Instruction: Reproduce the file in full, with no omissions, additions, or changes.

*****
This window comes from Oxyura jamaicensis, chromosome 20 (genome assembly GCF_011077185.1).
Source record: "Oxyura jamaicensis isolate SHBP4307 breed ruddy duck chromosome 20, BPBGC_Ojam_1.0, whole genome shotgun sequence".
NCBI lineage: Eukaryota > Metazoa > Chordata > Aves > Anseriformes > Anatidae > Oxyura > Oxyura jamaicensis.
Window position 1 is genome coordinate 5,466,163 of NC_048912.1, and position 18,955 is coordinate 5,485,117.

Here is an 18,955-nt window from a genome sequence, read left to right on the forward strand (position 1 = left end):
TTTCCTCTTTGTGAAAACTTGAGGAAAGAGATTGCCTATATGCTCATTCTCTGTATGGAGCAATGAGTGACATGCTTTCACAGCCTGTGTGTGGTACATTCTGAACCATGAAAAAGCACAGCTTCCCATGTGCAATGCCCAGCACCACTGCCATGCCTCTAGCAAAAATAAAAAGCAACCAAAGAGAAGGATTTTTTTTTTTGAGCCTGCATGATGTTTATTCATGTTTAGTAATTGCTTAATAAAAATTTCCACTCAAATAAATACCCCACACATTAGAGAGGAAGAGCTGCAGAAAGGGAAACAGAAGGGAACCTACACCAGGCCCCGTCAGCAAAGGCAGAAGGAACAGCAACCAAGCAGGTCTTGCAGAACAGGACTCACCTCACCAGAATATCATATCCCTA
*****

This window comes from Oxyura jamaicensis, chromosome 20 (genome assembly GCF_011077185.1).
Source record: "Oxyura jamaicensis isolate SHBP4307 breed ruddy duck chromosome 20, BPBGC_Ojam_1.0, whole genome shotgun sequence".
NCBI lineage: Eukaryota > Metazoa > Chordata > Aves > Anseriformes > Anatidae > Oxyura > Oxyura jamaicensis.
Window position 1 is genome coordinate 5,466,163 of NC_048912.1, and position 18,955 is coordinate 5,485,117.

Here is an 18,955-nt window from a genome sequence, read left to right on the forward strand (position 1 = left end):
TTTCCTCTTTGTGAAAACTTGAGGAAAGAGATTGCCTATATGCTCATTCTCTGTATGGAGCAATGAGTGACATGCTTTCACAGCCTGTGTGTGGTACATTCTGAACCATGAAAAAGCACAGCTTCCCATGTGCAATGCCCAGCACCACTGCCATGCCTCTAGCAAAAATAAAAAGCAACCAAAGAGAAGGATTTTTTTTTTTGAGCCTGCATGATGTTTATTCATGTTTAGTAATTGCTTAATAAAAATTTCCACTCAAATAAATACCCCACACATTAGAGAGGAAGAGCTGCAGAAAGGGAAACAGAAGGGAACCTACACCAGGCCCCGTCAGCAAAGGCAGAAGGAACAGCAACCAAGCAGGTCTTGCAGAACAGGACTCACCTCACCAGAATATCATATCCCTA